#7: Bridge the Generation Gap

January 12, 2017By Lisa Brown, CPA, CGMABlog, Collaboration, Future of Work and Change Management, Talent Management and People

Consider the context and create great teams

I recently heard that Millennials do not like being referred to as Millennials, and who can blame them. Often, something unflattering follows the term. Even the mere word evokes knowing head nods from a room full of Baby Boomers.

As a college professor, I interact with Millennials on a daily basis. Millennials are the largest generation in U.S. history. They’re the fastest growing generation in the workforce. And by 2017, they are predicted to outspend Baby Boomers.

We can’t neatly put each generation into a stereotype box, but we can use these broad strokes of information as clues to how we can best communicate with one another. Understanding why the members of the “other” generation are the way they are and how to bridge our generational gap is extremely important. Understanding how to effectively communicate among generations is important for everyone, as we interact with each other on a daily, continual basis.

I was interested to read a blog post in the Huffington Post about Millennials. The author attended a conference on Millennials where the CEO of The Center for Generational Kinetics, Jason Dorsey, was one of the speakers. The top five interesting perspectives and opinions the author noted in a humorous way are:

  1. Eye contact is an increasingly unnatural behavior for Millennials.
  2. Emails are OK. Just don’t expect them to read more than the subject line.
  3. Phone calls are often seen as an invasion of privacy, so don’t call them unless your name is Mom. (And even if it is, they will still forward you to voicemail — which they never check.)
  4. They will not read blocks of text. Save the effort.
  5. They are visual thinkers and learners. Do not try to educate them or sell them something using a long, linear approach.

I have learned from my own experience that most of these examples ring true. According to Curt Steinhorst, the preferred methods of communication for millennials Millennials are text, email, and social media. Think about the technology this generation is immersed in every day and how it shapes their context. Thinking about the popularity of YouTube makes you realize how the internet has shaped this generation into visual thinkers and learners.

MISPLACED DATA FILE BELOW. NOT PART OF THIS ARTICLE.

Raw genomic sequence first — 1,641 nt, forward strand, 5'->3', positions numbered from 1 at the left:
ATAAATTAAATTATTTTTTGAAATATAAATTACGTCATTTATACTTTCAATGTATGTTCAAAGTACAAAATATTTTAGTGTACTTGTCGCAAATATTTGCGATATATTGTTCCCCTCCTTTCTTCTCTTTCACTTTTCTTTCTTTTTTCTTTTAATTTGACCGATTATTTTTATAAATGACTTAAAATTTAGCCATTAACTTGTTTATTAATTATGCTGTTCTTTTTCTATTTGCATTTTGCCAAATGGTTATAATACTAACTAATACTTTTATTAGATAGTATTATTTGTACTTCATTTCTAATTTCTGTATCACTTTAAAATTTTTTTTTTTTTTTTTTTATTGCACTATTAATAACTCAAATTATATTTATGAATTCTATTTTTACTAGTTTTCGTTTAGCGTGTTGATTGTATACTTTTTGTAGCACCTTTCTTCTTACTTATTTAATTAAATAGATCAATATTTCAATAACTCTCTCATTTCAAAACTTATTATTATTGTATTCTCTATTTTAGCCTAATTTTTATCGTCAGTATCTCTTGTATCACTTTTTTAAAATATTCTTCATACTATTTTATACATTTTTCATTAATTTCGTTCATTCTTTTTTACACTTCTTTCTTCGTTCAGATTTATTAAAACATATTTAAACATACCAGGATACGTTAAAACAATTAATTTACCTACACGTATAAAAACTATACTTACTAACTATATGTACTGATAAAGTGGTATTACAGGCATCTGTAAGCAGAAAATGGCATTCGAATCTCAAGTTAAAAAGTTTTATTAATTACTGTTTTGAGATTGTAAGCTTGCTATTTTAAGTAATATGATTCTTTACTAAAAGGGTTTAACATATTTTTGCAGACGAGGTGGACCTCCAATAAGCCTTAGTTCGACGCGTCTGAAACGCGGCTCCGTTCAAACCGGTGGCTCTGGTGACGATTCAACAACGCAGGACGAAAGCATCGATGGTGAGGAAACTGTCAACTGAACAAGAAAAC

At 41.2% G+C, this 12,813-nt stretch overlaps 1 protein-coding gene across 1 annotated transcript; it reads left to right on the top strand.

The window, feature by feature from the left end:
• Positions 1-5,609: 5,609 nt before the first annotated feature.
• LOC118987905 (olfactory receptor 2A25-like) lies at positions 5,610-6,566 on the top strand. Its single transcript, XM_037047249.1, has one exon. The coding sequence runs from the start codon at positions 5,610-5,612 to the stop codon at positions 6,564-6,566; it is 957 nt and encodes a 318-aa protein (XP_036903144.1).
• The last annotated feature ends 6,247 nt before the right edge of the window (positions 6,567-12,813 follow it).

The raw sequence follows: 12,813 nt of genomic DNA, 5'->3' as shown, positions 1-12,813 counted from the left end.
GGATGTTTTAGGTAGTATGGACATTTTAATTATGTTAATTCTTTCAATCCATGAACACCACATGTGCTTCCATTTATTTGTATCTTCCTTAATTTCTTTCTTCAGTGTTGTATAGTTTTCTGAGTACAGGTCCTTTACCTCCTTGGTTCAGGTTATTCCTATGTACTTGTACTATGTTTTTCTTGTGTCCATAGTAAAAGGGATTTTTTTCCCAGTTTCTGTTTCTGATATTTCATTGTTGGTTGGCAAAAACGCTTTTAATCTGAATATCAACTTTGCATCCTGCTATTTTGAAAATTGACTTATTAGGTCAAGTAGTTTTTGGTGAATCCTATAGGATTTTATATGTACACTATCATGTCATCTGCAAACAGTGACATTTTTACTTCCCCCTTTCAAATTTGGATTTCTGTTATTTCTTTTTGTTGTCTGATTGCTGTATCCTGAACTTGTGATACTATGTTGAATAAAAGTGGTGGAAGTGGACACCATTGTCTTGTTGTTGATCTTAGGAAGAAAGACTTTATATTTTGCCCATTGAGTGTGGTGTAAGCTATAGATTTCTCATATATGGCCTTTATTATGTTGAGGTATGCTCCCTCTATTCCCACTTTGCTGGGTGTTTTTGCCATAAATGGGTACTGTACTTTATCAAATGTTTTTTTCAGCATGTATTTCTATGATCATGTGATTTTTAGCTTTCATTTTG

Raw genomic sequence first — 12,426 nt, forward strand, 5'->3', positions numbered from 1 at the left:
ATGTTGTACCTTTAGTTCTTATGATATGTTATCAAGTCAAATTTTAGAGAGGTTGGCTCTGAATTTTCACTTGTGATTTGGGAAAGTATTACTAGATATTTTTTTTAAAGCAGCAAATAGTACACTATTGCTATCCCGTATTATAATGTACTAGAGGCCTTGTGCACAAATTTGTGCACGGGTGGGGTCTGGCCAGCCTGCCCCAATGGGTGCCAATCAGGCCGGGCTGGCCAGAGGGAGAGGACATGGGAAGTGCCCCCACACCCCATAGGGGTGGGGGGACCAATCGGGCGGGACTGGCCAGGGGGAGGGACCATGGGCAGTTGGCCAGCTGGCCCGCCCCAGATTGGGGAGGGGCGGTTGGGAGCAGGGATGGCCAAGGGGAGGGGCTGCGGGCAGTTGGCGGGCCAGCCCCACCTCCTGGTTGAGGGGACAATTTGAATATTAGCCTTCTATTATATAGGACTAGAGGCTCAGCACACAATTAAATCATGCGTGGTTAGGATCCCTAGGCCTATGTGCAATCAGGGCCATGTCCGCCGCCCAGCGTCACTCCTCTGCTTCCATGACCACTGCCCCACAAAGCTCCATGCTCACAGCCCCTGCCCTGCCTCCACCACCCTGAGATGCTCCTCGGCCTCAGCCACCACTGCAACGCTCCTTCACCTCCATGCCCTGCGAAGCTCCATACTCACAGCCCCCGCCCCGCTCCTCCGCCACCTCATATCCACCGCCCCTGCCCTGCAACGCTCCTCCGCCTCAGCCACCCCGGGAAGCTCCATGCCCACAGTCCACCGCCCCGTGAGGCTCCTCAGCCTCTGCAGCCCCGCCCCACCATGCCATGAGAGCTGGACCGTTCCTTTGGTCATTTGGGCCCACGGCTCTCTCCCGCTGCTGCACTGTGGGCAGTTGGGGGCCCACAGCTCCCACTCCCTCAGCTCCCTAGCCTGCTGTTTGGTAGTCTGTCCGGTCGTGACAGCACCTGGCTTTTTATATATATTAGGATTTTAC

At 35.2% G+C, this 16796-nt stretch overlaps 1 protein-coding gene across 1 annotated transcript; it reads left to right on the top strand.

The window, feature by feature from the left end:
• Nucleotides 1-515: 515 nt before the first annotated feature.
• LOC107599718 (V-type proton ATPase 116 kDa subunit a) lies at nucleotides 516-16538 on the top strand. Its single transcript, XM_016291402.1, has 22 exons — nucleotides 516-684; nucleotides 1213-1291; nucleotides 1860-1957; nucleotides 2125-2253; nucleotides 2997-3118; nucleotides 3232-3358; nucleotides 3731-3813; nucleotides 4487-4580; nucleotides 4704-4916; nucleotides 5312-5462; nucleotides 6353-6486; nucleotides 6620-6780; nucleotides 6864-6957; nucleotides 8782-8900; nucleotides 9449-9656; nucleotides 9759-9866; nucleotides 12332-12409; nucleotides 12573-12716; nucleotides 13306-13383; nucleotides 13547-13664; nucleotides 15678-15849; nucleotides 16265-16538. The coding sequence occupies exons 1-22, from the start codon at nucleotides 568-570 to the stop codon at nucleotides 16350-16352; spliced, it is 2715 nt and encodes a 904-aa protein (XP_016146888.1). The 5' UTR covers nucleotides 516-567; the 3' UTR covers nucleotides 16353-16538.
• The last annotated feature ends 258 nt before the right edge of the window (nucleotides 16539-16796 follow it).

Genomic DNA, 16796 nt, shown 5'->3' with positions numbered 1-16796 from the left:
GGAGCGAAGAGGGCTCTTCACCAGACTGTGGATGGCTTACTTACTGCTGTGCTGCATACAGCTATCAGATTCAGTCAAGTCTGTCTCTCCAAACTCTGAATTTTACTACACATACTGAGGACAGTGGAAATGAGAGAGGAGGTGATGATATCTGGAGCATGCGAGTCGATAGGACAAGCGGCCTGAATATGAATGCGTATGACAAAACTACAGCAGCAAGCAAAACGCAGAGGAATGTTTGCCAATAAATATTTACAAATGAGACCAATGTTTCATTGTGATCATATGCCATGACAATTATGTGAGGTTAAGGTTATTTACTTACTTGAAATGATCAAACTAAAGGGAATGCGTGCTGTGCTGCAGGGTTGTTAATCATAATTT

Inc. recently listed nine tips for communicating with Millennials which not surprisingly, corresponds with the perspectives listed above.

  1. Keep it brief, but meaningful
  2. At the same time, provide detail
  3. Choose the best medium for communication
  4. Understand the 24/7 communication cycle
  5. Communicate the path to career growth
  6. Don’t condescend or make jokes about age
  7. Demonstrate fairness in the workplace
  8. Commit to a social bottom line
  9. Nurture their passion

Twitter has helped Millennials convey their thoughts in 140 characters or less. They appreciate brevity. At the same time, they are outcome driven and want to know what the end result should be and what they need to do to achieve it. Just be concise!

One of the largest generation gaps is in the workplace concerns how we work. Baby Boomers measure work ethic by hours in the office, where they are seen. Millennials exist in a world where communication is available 24/7 and productivity can occur outside the office walls. That same technology has broken down hierarchy for this generation. They can communicate via social media with celebrities, politicians, and even the president. They see no issue in approaching the CEO with their ideas and opinions. Millennials want to be taken seriously, and sometimes believe they should be promoted within two years. It’s important to let Millennials know how they are doing and what their career path looks like. Finally, Millennials are passionate. Communicating how they can meaningfully contribute to a greater good is very important to them.

Great teams can be formulated from the experience of the Baby Boomers and the enthusiasm of Millennials. Understanding where each generation comes from will help us better communicate and foster wonderful multigenerational relationships.

If you are a Gen X’er or Baby Boomer, what key strategies do you have for effectively communicating with Millennials?

If you are a Millennial, help us be better communicators. What do want us to know about communicating with you?

Make this the year you start to bridge those generation gaps. You may be surprised by the results.

Lisa Brown, CPA, CGMA, is an assistant professor, accounting & finance, at Indiana Tech in Fort Wayne. Among the topics she teaches are accounting principles, corporate taxation and corporate finance. Brown previously worked in public accounting for Balestra, Harr, Scherer, CPAs in Ohio and in industry for an Ohio school district and Wright-Patterson Air Force Base. She is a campus presenter for the Indiana CPA Society and a member of the Fusion Network, a group of Indiana CPA Society member CPAs who blog on trends, new ideas and innovation in the CPA profession.  

#1: Stop Conforming

January 4, 2017By David Griffiths, Ph.D.Blog, Future of Work and Change Management, Talent Management and People